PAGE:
Plastic turning back the tide
Are rising sea levels inevitable ?
Even the experts don’t know!
Could rising sea levels due to climate change swamp many coastlines? No-one knows for sure, but the possibility can’t be ruled out. So, readiness is the watchword.
The precautionary principle prevails, and the plastics industry, architects and urban planners are already ramping up innovative and sustainable solutions.
A country built below sea level
One European country famously at risk from this potential rise in sea levels is the Netherlands.
This highly urbanized nation has continuously reclaimed land from the sea. In a matter of centuries it has made sub-sea-level areas liveable-on by creating the well-known polders. How exactly?
By building impressive dikes and digging countless channels to drain off the excess water.
But is this enough to cope with a big rise in sea levels?
The Dutch government is getting to grips with the matter, and has drafted architects and engineers to come up with ideas for floating homes. While some of the designs are really just houseboats, others can be described as amphibious.
Although anchored on dry land, they can adapt to a five-metre rise in water. Human ingenuity plays a big part, but it is a feat of engineering that couldn’t have happened without the use of plastics.
The bearable lightness of being
Houses are heavy, dense, and they don’t float. Well, not traditional buildings, anyway. So the architects and engineers had to first reinvent a more lightweight house. That meant finding new materials. And again, the plastics industry delivered by developing a composite material made up of a fibreglass- and epoxy resin-reinforced polyurethane core.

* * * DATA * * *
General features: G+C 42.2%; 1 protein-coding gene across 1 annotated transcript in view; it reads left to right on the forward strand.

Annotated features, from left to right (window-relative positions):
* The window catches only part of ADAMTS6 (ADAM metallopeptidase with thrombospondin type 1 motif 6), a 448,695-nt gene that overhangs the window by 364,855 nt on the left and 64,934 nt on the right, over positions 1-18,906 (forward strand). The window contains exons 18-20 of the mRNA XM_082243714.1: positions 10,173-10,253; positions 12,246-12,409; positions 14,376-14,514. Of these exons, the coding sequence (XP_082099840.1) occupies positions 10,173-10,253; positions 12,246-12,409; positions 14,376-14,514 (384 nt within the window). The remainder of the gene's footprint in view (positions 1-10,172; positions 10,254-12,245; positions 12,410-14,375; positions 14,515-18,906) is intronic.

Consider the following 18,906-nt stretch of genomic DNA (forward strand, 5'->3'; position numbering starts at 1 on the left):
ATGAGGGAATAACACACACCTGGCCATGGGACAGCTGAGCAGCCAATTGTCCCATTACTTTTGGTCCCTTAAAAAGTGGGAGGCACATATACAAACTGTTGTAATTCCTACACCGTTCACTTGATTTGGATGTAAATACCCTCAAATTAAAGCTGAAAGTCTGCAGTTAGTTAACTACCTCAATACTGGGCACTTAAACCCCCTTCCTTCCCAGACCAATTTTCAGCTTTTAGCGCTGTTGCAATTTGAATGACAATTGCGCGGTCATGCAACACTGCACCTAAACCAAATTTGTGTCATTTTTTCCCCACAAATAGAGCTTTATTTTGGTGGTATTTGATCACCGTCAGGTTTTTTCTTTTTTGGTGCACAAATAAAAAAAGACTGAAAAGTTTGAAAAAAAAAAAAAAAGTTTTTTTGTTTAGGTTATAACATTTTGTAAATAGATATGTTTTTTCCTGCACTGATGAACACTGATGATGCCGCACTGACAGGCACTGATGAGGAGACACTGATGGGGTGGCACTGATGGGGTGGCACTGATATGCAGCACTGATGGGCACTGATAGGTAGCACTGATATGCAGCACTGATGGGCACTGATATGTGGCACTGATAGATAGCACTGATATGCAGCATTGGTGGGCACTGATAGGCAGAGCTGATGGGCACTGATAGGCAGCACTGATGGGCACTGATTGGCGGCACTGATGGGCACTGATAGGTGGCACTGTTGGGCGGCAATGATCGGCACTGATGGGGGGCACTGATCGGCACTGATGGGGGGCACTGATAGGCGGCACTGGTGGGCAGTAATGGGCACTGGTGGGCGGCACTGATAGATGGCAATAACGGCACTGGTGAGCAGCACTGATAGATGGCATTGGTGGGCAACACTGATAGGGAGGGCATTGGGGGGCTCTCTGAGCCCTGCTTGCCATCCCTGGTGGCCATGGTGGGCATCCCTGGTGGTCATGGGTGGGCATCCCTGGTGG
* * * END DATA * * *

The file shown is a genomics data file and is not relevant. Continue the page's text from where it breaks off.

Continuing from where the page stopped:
It is lightweight, strong, rigid, waterproof and long-lasting - all the properties needed for the structure of these floating houses. But still not enough to ensure householders’ safety and peace of mind…
No foundations, but hollow cubes
Lightweight structures are one thing, but how can you make a house rise if the sea level goes up? Simply by building them on huge floaters, also made of composites.
They are completely watertight and maintenance-free, even salt water abrasion-proof. What these floaters are, are permeation-resistant boxes buried beneath the house. If the waters rise, mini-channels divert it directly under the house and buoyant force makes the dwelling rise. The house is obviously anchored to very strong piles, and attached to rails which allow it to rise vertically.
It floats, but is it watertight ?
Watertightness is the second secret to the manufacture of these new-style houses. There are different ways of achieving it, all of them from the plastics industry. In most cases, a bituminous coating is used, reinforced with different polymers to which fibreglass strips are applied. Not much more can be said about these polymers, which remain a fiercely guarded industrial secret! The coating is applied only at ground-floor level and guarantees perfect impermeability even against high-pressure waters (tidal waves, storms, river flooding etc.). Best of all, this kind of house is very often eco-friendly and frequently fitted with solar panels and a waste-water and rainwater recycling management system.